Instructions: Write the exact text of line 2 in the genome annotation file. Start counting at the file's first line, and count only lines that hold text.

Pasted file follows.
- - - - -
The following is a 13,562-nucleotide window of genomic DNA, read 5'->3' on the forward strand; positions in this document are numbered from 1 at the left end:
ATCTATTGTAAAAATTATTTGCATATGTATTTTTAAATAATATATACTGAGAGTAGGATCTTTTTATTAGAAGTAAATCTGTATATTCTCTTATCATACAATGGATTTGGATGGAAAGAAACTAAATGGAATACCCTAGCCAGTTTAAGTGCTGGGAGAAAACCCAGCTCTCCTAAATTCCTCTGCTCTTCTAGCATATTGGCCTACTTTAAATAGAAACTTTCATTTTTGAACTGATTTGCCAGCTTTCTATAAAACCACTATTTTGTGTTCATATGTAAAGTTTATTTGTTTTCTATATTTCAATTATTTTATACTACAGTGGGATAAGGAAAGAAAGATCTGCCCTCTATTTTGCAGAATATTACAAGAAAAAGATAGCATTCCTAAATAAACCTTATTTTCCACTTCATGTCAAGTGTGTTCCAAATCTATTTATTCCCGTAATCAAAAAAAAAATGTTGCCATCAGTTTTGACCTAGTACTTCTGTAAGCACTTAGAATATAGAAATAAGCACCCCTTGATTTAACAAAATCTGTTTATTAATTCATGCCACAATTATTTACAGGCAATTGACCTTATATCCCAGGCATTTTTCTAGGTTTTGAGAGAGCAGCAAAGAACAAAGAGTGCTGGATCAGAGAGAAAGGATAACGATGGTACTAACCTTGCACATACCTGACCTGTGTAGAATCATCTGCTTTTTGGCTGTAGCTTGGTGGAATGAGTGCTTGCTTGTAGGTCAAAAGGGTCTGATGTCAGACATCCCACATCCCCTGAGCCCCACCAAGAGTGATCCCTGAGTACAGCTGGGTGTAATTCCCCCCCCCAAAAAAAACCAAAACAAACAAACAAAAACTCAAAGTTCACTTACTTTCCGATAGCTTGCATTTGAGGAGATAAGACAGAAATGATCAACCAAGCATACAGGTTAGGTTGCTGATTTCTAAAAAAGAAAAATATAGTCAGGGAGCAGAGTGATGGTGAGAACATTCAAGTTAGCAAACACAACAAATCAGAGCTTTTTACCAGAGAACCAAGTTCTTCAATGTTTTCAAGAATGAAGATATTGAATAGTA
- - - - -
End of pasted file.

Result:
ATCTATTGTAAAAATTATTTGCATATGTATTTTTAAATAATATATACTGAGAGTAGGATCTTTTTATTAGAAGTAAATCTGTATATTCTCTTATCATACAATGGATTTGGATGGAAAGAAACTAAATGGAATACCCTAGCCAGTTTAAGTGCTGGGAGAAAACCCAGCTCTCCTAAATTCCTCTGCTCTTCTAGCATATTGGCCTACTTTAAATAGAAACTTTCATTTTTGAACTGATTTGCCAGCTTTCTATAAAACCACTATTTTGTGTTCATATGTAAAGTTTATTTGTTTTCTATATTTCAATTATTTTATACTACAGTGGGATAAGGAAAGAAAGATCTGCCCTCTATTTTGCAGAATATTACAAGAAAAAGATAGCATTCCTAAATAAACCTTATTTTCCACTTCATGTCAAGTGTGTTCCAAATCTATTTATTCCCGTAATCAAAAAAAAAATGTTGCCATCAGTTTTGACCTAGTACTTCTGTAAGCACTTAGAATATAGAAATAAGCACCCCTTGATTTAACAAAATCTGTTTATTAATTCATGCCACAATTATTTACAGGCAATTGACCTTATATCCCAGGCATTTTTCTAGGTTTTGAGAGAGCAGCAAAGAACAAAGAGTGCTGGATCAGAGAGAAAGGATAACGATGGTACTAACCTTGCACATACCTGACCTGTGTAGAATCATCTGCTTTTTGGCTGTAGCTTGGTGGAATGAGTGCTTGCTTGTAGGTCAAAAGGGTCTGATGTCAGACATCCCACATCCCCTGAGCCCCACCAAGAGTGATCCCTGAGTACAGCTGGGTGTAATTCCCCCCCCCAAAAAAAACCAAAACAAACAAACAAAAACTCAAAGTTCACTTACTTTCCGATAGCTTGCATTTGAGGAGATAAGACAGAAATGATCAACCAAGCATACAGGTTAGGTTGCTGATTTCTAAAAAAGAAAAATATAGTCAGGGAGCAGAGTGATGGTGAGAACATTCAAGTTAGCAAACACAACAAATCAGAGCTTTTTACCAGAGAACCAAGTTCTTCAATGTTTTCAAGAATGAAGATATTGAATAGTA